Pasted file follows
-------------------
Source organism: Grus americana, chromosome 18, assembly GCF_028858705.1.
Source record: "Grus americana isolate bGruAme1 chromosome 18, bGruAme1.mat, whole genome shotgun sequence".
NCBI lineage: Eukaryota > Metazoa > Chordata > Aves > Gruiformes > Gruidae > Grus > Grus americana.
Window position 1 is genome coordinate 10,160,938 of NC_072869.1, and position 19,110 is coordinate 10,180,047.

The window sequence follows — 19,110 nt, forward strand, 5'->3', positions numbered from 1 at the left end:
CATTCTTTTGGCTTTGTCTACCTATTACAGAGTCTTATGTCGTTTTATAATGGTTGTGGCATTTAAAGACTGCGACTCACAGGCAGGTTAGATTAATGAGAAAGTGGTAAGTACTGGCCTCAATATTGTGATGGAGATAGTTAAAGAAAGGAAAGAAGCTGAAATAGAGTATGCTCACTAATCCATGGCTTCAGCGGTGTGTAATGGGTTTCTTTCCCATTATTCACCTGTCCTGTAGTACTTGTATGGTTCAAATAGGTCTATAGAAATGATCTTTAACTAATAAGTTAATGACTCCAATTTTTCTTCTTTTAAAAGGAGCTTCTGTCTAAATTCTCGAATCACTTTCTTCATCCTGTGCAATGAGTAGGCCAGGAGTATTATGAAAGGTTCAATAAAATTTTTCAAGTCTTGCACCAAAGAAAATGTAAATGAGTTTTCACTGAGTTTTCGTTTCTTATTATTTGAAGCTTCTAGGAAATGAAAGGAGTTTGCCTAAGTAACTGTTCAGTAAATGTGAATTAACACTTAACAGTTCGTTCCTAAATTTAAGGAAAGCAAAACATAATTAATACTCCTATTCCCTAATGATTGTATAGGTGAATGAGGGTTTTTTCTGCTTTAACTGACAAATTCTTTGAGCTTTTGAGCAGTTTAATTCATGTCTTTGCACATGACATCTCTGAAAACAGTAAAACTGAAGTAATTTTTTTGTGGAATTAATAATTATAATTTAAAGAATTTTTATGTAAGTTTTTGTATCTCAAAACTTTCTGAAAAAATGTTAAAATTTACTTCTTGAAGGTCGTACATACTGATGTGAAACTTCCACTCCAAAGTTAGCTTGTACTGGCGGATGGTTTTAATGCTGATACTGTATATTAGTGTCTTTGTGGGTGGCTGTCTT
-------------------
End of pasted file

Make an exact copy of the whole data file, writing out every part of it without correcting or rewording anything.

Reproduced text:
Source organism: Grus americana, chromosome 18, assembly GCF_028858705.1.
Source record: "Grus americana isolate bGruAme1 chromosome 18, bGruAme1.mat, whole genome shotgun sequence".
NCBI lineage: Eukaryota > Metazoa > Chordata > Aves > Gruiformes > Gruidae > Grus > Grus americana.
Window position 1 is genome coordinate 10,160,938 of NC_072869.1, and position 19,110 is coordinate 10,180,047.

The window sequence follows — 19,110 nt, forward strand, 5'->3', positions numbered from 1 at the left end:
CATTCTTTTGGCTTTGTCTACCTATTACAGAGTCTTATGTCGTTTTATAATGGTTGTGGCATTTAAAGACTGCGACTCACAGGCAGGTTAGATTAATGAGAAAGTGGTAAGTACTGGCCTCAATATTGTGATGGAGATAGTTAAAGAAAGGAAAGAAGCTGAAATAGAGTATGCTCACTAATCCATGGCTTCAGCGGTGTGTAATGGGTTTCTTTCCCATTATTCACCTGTCCTGTAGTACTTGTATGGTTCAAATAGGTCTATAGAAATGATCTTTAACTAATAAGTTAATGACTCCAATTTTTCTTCTTTTAAAAGGAGCTTCTGTCTAAATTCTCGAATCACTTTCTTCATCCTGTGCAATGAGTAGGCCAGGAGTATTATGAAAGGTTCAATAAAATTTTTCAAGTCTTGCACCAAAGAAAATGTAAATGAGTTTTCACTGAGTTTTCGTTTCTTATTATTTGAAGCTTCTAGGAAATGAAAGGAGTTTGCCTAAGTAACTGTTCAGTAAATGTGAATTAACACTTAACAGTTCGTTCCTAAATTTAAGGAAAGCAAAACATAATTAATACTCCTATTCCCTAATGATTGTATAGGTGAATGAGGGTTTTTTCTGCTTTAACTGACAAATTCTTTGAGCTTTTGAGCAGTTTAATTCATGTCTTTGCACATGACATCTCTGAAAACAGTAAAACTGAAGTAATTTTTTTGTGGAATTAATAATTATAATTTAAAGAATTTTTATGTAAGTTTTTGTATCTCAAAACTTTCTGAAAAAATGTTAAAATTTACTTCTTGAAGGTCGTACATACTGATGTGAAACTTCCACTCCAAAGTTAGCTTGTACTGGCGGATGGTTTTAATGCTGATACTGTATATTAGTGTCTTTGTGGGTGGCTGTCTT